Mesa R

Mesa R

Lawwrence J. McCrank

M. Interdisciplinarity under debate

R. Future of Spanish Historiography

The American School of Medieval Iberian History has made

significant contributions of Spanish historiography, often from a

viewpoint unique to American sensibilities. One can detect stages in

the development of Luso-Hispoanic studies in the United States, from the

turn of the century when only a small circle of historians pioneered in

peninsular studies differently than these had been pursued in the

previous century. The Harvard incubus was important, but this field

remained highly specialized and relatively late in development compared

with other medieval geo-chronological specializations. One might note

the career of Charles Julian Bishko, for example, who was often dubbed

the Dean of medieval Hispanists by American scholars before he was

inducted into the Order of Isabela la Catolica. A second fount was the

import of emigree scholars from Spain and Latin America, into both

History and Spanish Literature, and the growth of historicism in Spanish

literary studies, epitomized by the Americo Castro debates with Sanchez

Albornoz, but also the Hispanic seminar at the University of Wisconsin,

and the pervasive influence of John E. Keller and his colleagues at the

Universities of Kentucky and North Carolina. Princeton University, a

medieval history center since Joseph Strayer, has attracted young

East-cost scholars whose ethnic interests have led them into the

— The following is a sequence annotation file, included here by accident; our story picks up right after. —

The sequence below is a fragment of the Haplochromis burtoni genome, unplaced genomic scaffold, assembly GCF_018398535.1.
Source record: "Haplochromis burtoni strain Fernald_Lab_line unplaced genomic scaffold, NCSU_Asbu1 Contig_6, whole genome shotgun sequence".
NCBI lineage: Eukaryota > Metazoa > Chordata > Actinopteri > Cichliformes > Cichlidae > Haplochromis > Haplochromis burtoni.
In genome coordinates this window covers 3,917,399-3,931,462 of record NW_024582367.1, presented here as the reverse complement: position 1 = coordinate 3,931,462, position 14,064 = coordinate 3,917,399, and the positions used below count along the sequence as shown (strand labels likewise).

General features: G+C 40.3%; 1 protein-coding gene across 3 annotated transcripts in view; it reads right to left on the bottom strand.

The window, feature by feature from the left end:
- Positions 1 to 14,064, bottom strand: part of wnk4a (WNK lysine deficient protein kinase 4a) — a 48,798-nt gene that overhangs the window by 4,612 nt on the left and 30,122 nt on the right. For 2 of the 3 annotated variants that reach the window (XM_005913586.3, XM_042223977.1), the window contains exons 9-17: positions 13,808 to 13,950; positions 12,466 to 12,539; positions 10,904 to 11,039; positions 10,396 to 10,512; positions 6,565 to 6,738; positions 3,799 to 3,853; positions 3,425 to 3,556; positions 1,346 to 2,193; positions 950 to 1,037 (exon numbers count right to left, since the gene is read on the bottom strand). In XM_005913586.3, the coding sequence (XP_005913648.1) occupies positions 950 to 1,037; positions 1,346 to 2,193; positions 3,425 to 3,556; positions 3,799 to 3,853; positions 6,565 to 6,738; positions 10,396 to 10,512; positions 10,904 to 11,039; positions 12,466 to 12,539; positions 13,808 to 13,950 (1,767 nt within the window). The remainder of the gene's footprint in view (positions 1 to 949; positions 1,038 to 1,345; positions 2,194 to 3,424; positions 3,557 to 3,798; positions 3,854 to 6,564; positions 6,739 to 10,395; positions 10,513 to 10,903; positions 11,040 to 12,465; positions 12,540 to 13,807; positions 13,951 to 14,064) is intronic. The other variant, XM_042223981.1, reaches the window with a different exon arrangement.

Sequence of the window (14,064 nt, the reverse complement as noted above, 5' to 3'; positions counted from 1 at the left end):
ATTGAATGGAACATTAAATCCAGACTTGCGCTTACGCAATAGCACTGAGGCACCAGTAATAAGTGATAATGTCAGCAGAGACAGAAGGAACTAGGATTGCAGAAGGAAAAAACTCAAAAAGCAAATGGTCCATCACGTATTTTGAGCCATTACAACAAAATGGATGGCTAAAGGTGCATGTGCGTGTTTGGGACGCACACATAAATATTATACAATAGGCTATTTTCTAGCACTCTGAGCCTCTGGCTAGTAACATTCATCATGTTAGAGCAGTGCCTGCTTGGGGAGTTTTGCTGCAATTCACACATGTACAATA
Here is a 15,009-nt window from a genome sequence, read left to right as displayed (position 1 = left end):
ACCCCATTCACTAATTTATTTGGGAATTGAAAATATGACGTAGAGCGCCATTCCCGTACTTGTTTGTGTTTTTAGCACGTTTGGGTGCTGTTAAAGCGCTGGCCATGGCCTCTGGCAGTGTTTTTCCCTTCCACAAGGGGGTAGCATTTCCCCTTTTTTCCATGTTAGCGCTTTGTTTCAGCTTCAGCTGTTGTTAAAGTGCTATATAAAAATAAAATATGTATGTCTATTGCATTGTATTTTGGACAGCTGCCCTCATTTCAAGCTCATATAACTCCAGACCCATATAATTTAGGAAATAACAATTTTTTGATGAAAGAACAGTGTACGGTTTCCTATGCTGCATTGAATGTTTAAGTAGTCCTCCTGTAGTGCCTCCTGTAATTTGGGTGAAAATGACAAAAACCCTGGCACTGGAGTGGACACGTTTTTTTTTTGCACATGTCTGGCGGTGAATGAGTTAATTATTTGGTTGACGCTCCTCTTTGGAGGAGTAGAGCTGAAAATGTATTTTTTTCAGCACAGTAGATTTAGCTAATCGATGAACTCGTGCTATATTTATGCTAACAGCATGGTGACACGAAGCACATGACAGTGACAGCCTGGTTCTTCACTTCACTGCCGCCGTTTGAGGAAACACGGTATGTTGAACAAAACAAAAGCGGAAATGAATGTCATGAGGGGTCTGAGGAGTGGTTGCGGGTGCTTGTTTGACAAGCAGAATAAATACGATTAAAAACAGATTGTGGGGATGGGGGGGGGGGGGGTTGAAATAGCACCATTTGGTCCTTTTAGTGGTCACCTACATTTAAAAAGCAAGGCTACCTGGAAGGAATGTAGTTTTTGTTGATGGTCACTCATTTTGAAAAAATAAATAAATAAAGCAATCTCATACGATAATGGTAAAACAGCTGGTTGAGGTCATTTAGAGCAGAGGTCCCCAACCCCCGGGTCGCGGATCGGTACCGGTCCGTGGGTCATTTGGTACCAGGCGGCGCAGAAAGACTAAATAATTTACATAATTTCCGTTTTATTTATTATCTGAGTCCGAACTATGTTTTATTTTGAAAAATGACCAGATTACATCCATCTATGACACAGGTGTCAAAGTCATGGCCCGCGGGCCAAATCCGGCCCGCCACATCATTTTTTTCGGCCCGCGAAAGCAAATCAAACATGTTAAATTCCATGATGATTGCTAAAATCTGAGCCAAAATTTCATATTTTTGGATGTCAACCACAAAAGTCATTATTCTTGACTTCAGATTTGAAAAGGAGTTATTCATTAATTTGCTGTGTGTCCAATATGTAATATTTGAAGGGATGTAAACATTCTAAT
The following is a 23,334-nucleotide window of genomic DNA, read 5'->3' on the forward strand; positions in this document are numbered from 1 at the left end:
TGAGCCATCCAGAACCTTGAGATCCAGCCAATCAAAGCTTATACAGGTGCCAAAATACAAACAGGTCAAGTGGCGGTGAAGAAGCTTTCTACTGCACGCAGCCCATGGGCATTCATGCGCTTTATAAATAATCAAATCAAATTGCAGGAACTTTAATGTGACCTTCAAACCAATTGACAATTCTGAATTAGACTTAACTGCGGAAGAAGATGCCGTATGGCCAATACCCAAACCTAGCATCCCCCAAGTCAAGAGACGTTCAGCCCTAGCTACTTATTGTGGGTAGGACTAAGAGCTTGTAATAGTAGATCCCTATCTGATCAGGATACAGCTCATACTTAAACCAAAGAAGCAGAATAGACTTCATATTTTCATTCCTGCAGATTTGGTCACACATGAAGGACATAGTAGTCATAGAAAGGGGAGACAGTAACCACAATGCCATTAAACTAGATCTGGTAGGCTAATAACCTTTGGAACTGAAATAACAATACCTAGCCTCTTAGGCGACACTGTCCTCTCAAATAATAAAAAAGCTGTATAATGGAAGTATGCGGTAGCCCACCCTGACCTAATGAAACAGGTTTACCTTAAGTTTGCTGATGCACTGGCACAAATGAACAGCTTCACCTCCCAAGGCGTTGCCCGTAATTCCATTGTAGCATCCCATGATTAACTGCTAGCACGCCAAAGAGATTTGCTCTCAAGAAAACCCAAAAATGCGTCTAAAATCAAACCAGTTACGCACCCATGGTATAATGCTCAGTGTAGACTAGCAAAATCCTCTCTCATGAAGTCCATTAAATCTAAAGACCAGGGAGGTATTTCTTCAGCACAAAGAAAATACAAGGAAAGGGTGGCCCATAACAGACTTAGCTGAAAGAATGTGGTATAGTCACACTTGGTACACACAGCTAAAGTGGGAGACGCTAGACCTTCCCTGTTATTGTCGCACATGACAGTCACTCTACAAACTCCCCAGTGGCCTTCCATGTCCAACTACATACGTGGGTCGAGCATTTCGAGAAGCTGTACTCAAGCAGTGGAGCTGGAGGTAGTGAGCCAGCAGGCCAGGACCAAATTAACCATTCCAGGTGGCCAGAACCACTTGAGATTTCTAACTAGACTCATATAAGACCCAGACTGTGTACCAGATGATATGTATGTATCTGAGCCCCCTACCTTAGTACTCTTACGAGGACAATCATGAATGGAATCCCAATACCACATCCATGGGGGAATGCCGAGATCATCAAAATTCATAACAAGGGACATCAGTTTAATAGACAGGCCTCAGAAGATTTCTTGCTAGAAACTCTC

Mediterranean world and to Spain and Portugal. In other cases, studies

centers can be identified in non-East coast establishments... the

universities of Texas, Arizona, New Mexico, Kansas, etc., and Minnesota

as well, from which noteworthy historians have emerged. Finally, the

impact of New World ethnology on Old World History cannot be overlooked,

epitomized in the prodigious studies of Fr. Robert I. Burns, SJ and the

production of thirty Hispanic medievalists at UCLA in the last two


Despite a history of luminaries, identifiable centers with

periods of productivity, and a coterie of scholars in the American

Association of Research Historians of Medieval Spain (AARHMS), the field

of medieval Luso-Hispanic studies in the U.S. is unstable and without a

sure future, based as it has been around charismatic productive scholars

rather than institutional commitments and fiscally-sound research

centers. Despite creatively and noted contributions, the field may be

seen as peripatetic rather than firmly established, and its interaction

with peninsular centers, scholars, and historiography, has been less than

one might have expected. Why? What obstacles are to be faced by the

next generation of scholars in the US seeking to study peninsular

history. What has been the reception of Spanish Hispanists to foreign

scholars from the Anglo-American world? How are attitudes changing

today? What possibilities are there for more interaction, collaboration,

and institutional cooperation?